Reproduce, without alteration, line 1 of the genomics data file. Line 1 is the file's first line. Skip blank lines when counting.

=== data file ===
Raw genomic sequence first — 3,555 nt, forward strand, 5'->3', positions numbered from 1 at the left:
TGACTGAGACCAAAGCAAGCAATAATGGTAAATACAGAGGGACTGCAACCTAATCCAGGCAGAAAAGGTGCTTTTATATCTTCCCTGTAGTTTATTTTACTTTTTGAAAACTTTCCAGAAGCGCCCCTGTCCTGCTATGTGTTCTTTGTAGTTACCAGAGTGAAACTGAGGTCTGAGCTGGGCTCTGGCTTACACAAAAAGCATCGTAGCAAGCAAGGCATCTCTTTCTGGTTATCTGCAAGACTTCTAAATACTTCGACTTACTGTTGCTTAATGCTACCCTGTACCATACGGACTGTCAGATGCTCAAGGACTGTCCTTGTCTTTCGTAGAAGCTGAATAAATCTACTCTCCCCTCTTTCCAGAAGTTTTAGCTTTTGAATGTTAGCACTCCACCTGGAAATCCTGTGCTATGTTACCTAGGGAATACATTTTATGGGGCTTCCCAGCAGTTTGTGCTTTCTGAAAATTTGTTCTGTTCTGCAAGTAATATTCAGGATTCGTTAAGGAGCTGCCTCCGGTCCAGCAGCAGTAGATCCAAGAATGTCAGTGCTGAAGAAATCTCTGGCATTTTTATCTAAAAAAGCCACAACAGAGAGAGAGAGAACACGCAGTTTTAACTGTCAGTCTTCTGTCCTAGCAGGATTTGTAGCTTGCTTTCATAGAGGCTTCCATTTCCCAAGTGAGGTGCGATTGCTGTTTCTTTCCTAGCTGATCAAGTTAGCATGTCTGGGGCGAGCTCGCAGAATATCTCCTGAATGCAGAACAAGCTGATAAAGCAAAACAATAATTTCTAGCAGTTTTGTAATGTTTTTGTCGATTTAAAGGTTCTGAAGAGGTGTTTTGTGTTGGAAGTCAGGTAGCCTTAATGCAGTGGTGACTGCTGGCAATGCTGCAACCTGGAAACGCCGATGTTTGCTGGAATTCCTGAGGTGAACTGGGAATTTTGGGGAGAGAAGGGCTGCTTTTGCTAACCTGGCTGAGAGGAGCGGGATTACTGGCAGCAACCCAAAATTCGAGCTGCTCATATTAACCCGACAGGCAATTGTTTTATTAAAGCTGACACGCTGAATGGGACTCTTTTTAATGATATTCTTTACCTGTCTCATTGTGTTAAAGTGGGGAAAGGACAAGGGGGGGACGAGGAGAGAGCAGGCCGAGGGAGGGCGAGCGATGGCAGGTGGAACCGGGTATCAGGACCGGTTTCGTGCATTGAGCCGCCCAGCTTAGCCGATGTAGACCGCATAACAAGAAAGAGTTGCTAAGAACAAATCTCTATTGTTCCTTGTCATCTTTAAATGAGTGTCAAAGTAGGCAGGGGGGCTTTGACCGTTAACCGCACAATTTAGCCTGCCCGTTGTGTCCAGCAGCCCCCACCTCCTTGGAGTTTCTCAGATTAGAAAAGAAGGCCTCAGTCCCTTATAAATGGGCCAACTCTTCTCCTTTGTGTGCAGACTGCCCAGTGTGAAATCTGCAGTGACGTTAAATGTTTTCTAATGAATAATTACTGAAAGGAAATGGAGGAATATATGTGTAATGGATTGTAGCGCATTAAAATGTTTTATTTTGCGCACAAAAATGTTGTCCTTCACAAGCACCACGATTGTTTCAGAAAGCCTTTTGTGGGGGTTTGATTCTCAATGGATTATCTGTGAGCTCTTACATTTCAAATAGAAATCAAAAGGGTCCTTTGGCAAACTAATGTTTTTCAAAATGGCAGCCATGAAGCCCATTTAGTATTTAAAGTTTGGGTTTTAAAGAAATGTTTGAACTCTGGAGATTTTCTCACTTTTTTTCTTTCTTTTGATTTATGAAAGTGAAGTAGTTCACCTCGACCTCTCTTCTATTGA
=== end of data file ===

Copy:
Raw genomic sequence first — 3,555 nt, forward strand, 5'->3', positions numbered from 1 at the left: